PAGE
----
Sunday, January 5, 2014

I don’t write this blog often enough. Most of the time, when I sit down to write it, I think to myself – you could be doing your book – and I end up writing that instead.  It is not in my nature to tell people I don’t know about myself, and to need them to know what I’m doing. The way I interface with the world is mostly through the books and I imagine it will stay that way.
But I wanted to write now and thank those of you who have written in to say you enjoyed, or are still enjoying since it only just came out, the new Inspector Pekkala book. Even though the book was only published a week or so ago, I have had more messages from more kind people than I received altogether for the first book in the series.
I know it is a horrible cliché to say that something warms the heart, but it literally does to read such thoughtful and enthusiastic messages. There are a lot of days when things aren’t going smoothly with the writing – too many interruptions or a piece of the plot which I have to take apart and put back together, as brutal an operation as breaking a bone which has set incorrectly – and I start to lose faith in what I am doing. This is not one of those jobs in which you get regular and consistent feedback, as you might in a sports game for example. With the writing, weeks and months go by when you are so far down in the mines that you can’t even remember the way out, let alone keep track of what you are ultimately trying to create.
The publications of the books, both the Eastland series and those I have written under my own name (Paul Watkins) used to be a huge event for me.  It was inevitably disorienting, whether things went well or not. Good news is as diverting as bad news when what you really need to be doing is sitting at your desk and writing. I had to work very hard not to be run off the rails by publicity work, reviews and the pressure to keep up momentum.
A strange thing happened to me a couple of years ago which, although it was a little traumatic at the time, actually helped me to gain some distance. I used to read all the reviews, good or bad, and did my best not only to be grateful to those people who had taken the time to write them no matter what they said, but also, if possible, to learn from them with an eye towards writing in the future. Then I started to notice that I was getting identical reviews on various websites – and by identical, I mean word for word the same – but apparently written by different people. The other strange thing about these reviews, all of which were horrible by the way, was that they appeared to be generic. They could have applied to any book at all. I knew something was fishy but wasn’t sure there was anything I could do about it. Then I received word that I had even targeted by another author, named RJ Ellory, who also wrote crime fiction. Apparently, he had created a number of accounts on Amazon and was using these accounts, all of them listed under different names, to undermine the work of people he believed to be the competition. He was also writing rave reviews for himself under these same names, which I thought was just funny.  He got caught eventually, and his various fake accounts were made known, which is how I found out about it. I hadn’t lost any sleep over it – if you are kind-hearted enough about humanity to think that there aren’t people out there who will do everything they can to wreck you, particularly if they can hide behind a mask while they are doing it, just because they can – they this is the wrong line of work to be in.  But I thought it was so sad and desperate and so cheapening of his own talent that RJ Ellory had taken it upon himself to do this, that I quite reading reviews altogether.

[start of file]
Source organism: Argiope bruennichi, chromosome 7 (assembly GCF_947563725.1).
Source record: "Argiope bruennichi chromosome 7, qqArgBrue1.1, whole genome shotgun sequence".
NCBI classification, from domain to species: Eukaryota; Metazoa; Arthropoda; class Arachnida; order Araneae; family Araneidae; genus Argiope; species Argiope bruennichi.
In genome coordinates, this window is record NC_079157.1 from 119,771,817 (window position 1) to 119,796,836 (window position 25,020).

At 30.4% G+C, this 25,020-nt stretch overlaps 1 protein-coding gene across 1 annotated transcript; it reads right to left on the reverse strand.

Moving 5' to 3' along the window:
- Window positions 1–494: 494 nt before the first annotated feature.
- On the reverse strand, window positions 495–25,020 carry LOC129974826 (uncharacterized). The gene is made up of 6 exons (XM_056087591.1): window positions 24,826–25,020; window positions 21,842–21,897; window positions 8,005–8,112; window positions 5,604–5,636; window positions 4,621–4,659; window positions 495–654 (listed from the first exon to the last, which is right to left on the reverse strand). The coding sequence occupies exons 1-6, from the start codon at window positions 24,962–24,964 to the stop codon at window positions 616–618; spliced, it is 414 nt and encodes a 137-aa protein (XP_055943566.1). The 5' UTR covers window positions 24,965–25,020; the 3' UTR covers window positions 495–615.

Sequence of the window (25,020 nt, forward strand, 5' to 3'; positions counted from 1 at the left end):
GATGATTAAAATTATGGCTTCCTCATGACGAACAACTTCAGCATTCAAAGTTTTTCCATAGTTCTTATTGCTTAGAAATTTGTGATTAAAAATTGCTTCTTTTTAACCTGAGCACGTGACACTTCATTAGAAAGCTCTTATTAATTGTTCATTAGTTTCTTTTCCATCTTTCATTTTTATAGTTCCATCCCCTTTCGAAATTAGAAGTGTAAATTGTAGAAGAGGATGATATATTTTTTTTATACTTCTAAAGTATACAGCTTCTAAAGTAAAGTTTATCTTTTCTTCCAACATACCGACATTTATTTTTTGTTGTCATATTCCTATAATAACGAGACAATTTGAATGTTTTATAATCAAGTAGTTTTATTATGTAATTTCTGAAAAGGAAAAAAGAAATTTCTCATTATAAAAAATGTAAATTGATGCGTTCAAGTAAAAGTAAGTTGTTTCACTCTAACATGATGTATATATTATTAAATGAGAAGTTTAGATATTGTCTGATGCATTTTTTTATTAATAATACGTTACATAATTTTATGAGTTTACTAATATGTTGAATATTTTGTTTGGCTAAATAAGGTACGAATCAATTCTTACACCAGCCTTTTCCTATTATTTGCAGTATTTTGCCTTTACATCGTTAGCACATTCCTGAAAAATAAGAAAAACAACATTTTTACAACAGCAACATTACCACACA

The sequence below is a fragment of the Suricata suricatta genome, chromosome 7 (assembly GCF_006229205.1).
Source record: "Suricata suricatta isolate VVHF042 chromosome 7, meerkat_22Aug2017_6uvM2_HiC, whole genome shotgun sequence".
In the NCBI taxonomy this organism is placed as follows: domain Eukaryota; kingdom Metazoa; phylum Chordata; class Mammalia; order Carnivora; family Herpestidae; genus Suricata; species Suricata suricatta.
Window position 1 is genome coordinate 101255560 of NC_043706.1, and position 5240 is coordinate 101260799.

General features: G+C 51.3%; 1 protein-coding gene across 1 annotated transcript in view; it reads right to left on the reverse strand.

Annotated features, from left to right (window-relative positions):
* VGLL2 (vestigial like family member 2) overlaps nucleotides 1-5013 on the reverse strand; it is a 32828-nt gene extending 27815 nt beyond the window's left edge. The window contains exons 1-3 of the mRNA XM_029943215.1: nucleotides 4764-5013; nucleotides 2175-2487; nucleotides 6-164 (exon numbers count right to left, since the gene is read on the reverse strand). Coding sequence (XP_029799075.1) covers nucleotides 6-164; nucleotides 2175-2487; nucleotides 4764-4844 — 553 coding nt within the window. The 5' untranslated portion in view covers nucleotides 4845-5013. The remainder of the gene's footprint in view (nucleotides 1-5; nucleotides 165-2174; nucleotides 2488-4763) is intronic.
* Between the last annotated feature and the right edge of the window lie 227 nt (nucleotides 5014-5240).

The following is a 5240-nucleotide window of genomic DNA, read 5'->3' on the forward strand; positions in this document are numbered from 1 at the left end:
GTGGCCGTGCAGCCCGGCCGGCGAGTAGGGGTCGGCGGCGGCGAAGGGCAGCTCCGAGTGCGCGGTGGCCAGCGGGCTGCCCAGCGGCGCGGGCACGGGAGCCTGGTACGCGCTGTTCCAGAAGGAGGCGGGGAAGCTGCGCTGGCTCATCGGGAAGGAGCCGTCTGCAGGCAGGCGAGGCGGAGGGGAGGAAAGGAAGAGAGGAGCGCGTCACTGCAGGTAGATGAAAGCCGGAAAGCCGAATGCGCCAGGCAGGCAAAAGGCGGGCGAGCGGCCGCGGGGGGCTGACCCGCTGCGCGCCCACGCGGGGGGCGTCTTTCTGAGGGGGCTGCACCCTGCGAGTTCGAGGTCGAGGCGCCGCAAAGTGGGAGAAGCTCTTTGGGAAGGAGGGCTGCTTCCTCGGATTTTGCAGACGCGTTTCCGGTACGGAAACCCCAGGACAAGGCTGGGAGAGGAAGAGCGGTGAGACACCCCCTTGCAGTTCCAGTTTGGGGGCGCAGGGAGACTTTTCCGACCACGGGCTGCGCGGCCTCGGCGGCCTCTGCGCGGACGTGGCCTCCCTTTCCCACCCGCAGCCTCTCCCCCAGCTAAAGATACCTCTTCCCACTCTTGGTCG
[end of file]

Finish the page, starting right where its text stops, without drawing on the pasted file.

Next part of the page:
But I do read the messages that people send to me through the Inspector Pekkala website, and I am pretty good about writing back to everyone, although sometimes it takes me a couple of weeks. I very much appreciate those of you who have take the time to write, particularly over the past couple of weeks. I’m glad you are enjoying the new book – The Beast in the Red Forest.
 It was a real pleasure creating a nemesis for Pekkala.  The challenge was to avoid making someone who was simply his opposite. You have to give them a reason for being who they are, no matter how twisted that is. And the thing about people who are twisted is that what makes sense to them isn’t necessarily going to make sense to the rest of us. The logic by which they pursue their goals, and the goals themselves, necessitates a departure from what normal people would consider reality. What are you going to do if you go after someone for a crime you think they committed and then you find out that the person you were hunting is innocent? A normal person would simply admit they were wrong and call a halt to their private crusade. But what if the need for vengeance has become so much a part of who you are that it is the only thing that makes sense to you anymore? What kind of lies do we tell ourselves in order to justify the things we do, even when we know they are lies? These were the kind of questions I had to answer as I was piecing together the Frankenstein monster that Pekkala must face in this book.
I am just finishing up the next book in the series. My desk is strewn with post-it notes and red-lined manuscript. It will be out this time next year, and I hope you will enjoy that one as well.

But I promise to write more of this blog before then.